Date hiked: 06/01/16
Mileage: 17.4 mi; 7 hrs
Head Count (how many other hikers I saw): 3 groups.
Home to more than 300,000 acres of land, Canyonlands National Park is the largest of Utah’s nationally recognized parks. So large, in fact, that it’s been cleaved into four distinct, but interconnected districts, one of which are the rivers themselves.
In the southeastern most stretch of Canyonlands, The Needles district rests in its own lonesome corner of the park, separated from the Maze and Island in the Sky by the sheer cliffs gorged out by the Green and Colorado rivers. (For a look at the Island in the Sky district, check out my Syncline Loop and Alcove Spring posts).
The Needles provides some of the most unusual terrain, namely the spires of Cedar Mesa Sandstone which tower over the broad mesas like the twisted skyline of an ancient city. And with no motorized routes entering into the heart of Needles, hiking is the only option at exploration.
Seemingly out of place amongst the rust-red spires, the Chesler Park loop surrounds a grassy meadow, bordered on its southern end by the Joint Trail. There are a number of ways to reach the loop, but the most direct takes the trail south out of the Elephant Hill 2WD parking area.
From the start, the trail pulls you along a steep stair-stepping climb towards the orange and tan striped buttes and mushroom rocks lining the eastern flank of Elephant Canyon. As the summit draws closer, cairns along the exposed bedrock lead you into the first clear views of the esteemed Needles.
Within the first two miles, you pass through a few claustrophobic harbingers of travels to come, and ease into meadows engulfed by more mushroom knobs and spires. At the first intersection 1.5 miles in, bear right, as the left will take you over to Squaw Flat. Though each junction is well signed, a jumbled network of trails thread The Needles, so your best bet is to print out a map beforehand.
Exactly two miles in, the trail looses all that ground it gained when it drops into the sandy reaches of Elephant Canyon. From here, head across the wash (a trail forks off just before the wash towards the first campsite), then straight at the Druid Arch junction. Again, a map would come in handy here.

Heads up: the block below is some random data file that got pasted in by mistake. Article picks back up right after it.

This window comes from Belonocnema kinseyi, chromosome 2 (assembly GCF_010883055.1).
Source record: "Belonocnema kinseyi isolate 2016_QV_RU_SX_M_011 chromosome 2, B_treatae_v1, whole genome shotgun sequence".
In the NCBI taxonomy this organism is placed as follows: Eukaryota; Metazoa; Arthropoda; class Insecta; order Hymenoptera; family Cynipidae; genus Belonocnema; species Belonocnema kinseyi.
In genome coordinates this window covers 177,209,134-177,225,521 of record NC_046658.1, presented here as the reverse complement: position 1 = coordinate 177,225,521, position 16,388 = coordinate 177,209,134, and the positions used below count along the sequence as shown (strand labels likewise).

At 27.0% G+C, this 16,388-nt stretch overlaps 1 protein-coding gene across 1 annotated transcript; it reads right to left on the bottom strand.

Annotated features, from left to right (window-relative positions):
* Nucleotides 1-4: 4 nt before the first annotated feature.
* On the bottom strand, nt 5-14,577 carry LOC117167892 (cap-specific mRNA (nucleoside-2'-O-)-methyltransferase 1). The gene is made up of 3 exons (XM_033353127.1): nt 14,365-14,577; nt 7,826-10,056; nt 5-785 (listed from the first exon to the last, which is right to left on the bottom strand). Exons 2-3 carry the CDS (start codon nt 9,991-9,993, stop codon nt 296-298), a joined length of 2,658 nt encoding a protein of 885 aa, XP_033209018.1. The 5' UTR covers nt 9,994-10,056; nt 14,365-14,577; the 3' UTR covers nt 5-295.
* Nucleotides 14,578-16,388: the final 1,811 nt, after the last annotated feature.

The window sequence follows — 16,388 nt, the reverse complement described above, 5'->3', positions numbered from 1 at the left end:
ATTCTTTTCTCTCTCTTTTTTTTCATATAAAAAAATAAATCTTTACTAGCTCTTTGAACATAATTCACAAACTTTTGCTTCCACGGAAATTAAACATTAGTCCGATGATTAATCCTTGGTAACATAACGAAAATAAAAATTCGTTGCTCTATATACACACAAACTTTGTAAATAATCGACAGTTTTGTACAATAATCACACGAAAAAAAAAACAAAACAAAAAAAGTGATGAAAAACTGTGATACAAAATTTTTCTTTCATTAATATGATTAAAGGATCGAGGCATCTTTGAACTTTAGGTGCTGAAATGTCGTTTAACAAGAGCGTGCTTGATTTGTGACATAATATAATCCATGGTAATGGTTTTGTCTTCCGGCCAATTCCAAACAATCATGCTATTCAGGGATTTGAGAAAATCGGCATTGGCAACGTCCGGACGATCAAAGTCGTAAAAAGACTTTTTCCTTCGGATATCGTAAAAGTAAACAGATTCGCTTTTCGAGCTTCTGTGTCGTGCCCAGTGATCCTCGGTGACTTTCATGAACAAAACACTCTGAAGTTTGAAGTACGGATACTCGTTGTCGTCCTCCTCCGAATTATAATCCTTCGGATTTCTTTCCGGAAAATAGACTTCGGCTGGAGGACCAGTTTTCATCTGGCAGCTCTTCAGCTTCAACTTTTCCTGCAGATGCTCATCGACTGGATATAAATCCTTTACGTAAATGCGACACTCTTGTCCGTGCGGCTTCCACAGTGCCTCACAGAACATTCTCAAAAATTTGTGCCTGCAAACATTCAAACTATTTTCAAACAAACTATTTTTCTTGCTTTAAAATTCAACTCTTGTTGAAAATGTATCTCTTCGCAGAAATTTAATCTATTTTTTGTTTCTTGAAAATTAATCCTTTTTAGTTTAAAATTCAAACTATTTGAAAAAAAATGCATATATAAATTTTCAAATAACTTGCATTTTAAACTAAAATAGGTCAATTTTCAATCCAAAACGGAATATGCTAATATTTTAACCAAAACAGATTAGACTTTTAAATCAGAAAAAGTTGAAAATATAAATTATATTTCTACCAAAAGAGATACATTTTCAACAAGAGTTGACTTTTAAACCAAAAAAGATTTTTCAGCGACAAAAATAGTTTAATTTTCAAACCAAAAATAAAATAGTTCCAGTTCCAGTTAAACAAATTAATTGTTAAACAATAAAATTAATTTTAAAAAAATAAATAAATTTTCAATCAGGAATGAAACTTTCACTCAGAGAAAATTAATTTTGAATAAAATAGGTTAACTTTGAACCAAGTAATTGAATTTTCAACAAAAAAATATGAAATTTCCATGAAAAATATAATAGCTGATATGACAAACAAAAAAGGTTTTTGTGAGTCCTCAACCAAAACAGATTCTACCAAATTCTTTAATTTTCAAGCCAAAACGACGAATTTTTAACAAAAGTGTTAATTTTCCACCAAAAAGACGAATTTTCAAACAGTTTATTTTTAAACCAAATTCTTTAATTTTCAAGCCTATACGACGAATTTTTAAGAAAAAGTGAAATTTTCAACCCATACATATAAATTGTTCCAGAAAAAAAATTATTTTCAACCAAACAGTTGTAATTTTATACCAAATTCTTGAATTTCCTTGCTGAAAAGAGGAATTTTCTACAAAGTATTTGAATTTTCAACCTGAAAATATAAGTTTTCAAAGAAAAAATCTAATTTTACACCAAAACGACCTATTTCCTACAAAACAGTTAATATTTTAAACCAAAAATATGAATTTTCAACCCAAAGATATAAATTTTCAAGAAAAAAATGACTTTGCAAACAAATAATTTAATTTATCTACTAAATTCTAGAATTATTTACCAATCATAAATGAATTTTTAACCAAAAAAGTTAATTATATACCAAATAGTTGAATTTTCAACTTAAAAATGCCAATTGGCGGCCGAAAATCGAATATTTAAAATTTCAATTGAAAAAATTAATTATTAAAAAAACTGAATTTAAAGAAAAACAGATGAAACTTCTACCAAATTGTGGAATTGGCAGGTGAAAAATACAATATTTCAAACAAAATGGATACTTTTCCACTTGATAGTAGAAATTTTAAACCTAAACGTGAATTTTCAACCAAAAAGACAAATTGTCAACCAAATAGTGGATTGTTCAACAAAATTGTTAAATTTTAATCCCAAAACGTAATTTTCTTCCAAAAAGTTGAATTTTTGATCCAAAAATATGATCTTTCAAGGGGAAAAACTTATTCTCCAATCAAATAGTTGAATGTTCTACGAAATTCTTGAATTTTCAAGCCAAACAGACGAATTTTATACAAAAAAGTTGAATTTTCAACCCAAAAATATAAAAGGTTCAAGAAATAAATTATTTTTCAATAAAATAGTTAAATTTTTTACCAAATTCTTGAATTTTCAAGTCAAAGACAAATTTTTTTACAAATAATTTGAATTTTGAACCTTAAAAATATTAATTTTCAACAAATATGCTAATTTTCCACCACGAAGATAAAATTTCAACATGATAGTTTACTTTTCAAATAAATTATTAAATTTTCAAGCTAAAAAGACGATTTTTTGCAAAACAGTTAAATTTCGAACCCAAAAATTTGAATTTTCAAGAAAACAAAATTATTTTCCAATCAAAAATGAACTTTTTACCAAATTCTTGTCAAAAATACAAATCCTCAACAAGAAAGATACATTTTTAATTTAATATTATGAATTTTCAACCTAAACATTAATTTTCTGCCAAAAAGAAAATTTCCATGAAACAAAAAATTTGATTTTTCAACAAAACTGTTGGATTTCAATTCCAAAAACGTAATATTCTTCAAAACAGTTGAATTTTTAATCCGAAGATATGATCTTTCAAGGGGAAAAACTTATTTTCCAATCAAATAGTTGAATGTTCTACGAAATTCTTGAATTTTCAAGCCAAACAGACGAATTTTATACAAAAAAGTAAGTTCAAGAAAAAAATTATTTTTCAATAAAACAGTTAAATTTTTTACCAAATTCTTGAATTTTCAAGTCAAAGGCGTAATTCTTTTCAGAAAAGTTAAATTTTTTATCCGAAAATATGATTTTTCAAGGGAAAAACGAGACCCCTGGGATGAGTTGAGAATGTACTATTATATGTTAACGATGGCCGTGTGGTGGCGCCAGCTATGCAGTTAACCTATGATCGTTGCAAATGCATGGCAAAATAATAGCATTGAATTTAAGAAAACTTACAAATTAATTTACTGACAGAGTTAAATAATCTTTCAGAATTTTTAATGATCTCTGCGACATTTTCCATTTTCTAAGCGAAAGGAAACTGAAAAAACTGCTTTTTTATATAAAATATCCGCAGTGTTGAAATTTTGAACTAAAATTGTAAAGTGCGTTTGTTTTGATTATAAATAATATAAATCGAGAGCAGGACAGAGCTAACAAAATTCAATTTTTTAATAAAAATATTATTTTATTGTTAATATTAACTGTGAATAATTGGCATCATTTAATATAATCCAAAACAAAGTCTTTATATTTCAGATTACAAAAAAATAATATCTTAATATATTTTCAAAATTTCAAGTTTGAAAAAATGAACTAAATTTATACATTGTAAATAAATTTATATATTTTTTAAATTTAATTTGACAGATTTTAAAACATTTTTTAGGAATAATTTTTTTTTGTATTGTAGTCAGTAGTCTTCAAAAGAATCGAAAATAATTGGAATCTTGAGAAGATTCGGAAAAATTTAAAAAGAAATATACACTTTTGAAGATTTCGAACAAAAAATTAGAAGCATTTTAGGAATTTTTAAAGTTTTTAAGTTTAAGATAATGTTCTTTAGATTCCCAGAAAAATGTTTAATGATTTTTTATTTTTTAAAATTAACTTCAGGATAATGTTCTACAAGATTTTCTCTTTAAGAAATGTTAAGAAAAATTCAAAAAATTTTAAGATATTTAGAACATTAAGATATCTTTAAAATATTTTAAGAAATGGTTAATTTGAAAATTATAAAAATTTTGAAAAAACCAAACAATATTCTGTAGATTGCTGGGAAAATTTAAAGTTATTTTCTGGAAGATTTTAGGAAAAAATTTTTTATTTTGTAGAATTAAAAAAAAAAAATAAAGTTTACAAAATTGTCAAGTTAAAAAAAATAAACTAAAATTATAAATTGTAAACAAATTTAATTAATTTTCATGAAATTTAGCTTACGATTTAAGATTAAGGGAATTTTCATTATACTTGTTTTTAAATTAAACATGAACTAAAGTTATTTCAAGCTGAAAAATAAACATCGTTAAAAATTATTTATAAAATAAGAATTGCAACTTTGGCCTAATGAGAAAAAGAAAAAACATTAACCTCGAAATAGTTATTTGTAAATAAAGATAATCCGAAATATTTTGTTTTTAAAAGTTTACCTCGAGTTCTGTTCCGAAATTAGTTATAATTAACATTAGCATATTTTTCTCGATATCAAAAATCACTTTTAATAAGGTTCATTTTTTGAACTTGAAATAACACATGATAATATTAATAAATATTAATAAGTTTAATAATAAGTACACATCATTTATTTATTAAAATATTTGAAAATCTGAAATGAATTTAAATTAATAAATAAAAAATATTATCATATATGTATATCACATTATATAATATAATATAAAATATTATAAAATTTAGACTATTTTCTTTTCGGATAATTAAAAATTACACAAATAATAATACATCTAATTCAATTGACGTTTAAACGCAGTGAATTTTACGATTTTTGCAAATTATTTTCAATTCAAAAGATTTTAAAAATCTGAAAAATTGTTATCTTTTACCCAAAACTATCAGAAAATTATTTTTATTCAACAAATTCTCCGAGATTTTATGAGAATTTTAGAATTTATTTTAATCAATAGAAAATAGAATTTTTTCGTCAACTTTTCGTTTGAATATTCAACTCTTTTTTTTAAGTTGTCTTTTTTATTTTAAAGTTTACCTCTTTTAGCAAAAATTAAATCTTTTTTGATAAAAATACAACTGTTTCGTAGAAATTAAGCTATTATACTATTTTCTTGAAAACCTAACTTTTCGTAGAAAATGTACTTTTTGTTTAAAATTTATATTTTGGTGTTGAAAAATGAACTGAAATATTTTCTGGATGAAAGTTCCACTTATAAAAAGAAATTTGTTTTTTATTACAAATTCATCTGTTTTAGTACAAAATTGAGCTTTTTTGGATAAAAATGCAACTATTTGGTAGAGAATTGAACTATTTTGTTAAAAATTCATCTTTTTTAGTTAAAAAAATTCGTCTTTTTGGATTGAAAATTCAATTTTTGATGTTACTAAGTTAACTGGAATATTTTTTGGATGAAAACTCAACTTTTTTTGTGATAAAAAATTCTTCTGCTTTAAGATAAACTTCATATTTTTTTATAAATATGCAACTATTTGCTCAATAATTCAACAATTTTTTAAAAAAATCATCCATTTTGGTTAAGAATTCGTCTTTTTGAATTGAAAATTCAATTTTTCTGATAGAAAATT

Almost immediately, the route finds a dry tributary of Elephant Canyon, pocked by well-laid cairns. One half mile after the wash, the trail levels out at a third junction with the Devil’s Kitchen Campground Loop. Continue straight, and another climb starts off towards a high notch in the pinnacles. Summiting just one-tenth of a mile further, you have successfully made it to Chesler Park.
Once inside Chelser Park, you have your pick at hiking the five mile loop clockwise or counterclockwise. With every intention to see Druid Arch by nightfall, I went counterclockwise and cut out the eastern leg of the loop, instead returning on the Elephant Canyon Trail.
Hiking downhill from the notch, turn right onto the second signed junction with the Devil’s Kitchen Campground loop, towards the needles at the northern edge of Chesler Park. The trail follows a wash, then passing through one narrow joint, slickrock awaits on the other side.
The first .6 miles of the Joint Trail crosses grassy flats held captive by the usual walls and knobs of weathered sandstone, leading up to the marveled “joint”, an eerily narrow fissure where the the mammoth rock cracked under eons of stress.
Muted sunlight stains the darkened walls with gold hues before a sudden exit brings you back out into Chesler Park. Winding through the southern half of the park, the views open up to the needles and the southern mesas of the Maze District. Sandwiched between Chesler Park and the raging Colorado, the ribbed horsts (the raised land between faults) of the Grabbens rise and fall across the horizon.
Just past the turnoff for the Chesler Park campsites, you’re given one of two choices: complete the loop, or head straight and join up with Elephant Canyon. While making for a long day (or two or more), Elephant Canyon offers up a whole new set of adventures: camping along the Squaw, Spring and Lost Canyons; petroglyph hunting; or in my case, Druid Arch.
Taking the right, we close in on another set of needles. A cairned route follows the exposed slickrock as it drops 300 feet towards Elephant Canyon. Then, following the canyon’s silhouette, the trail marches on another 1.6 miles until it dead-ends at the base of Druid Arch.
The quickest return trip along Elephant Canyon sees much of the same distance you’ve already covered, but a short stretch between the two Chesler Park cutoffs breaks new ground.
(From Moab): From Center Street, follow highway 191 south for 39.6 miles. Turn right onto UT-211. In 5.7 miles, pay at the fee station, then continue another 3.1 miles and turn left where 211 wraps north. Turn right towards Campground B and Elephant Hill after .3 miles, then take another right towards Elephant hill .2 miles beyond that. The parking lot is 2.9 miles further, just before the road becomes 4WD.
80.2 mi; 1 hr 45 min
Fees: $25/car to enter Canyonlands National Park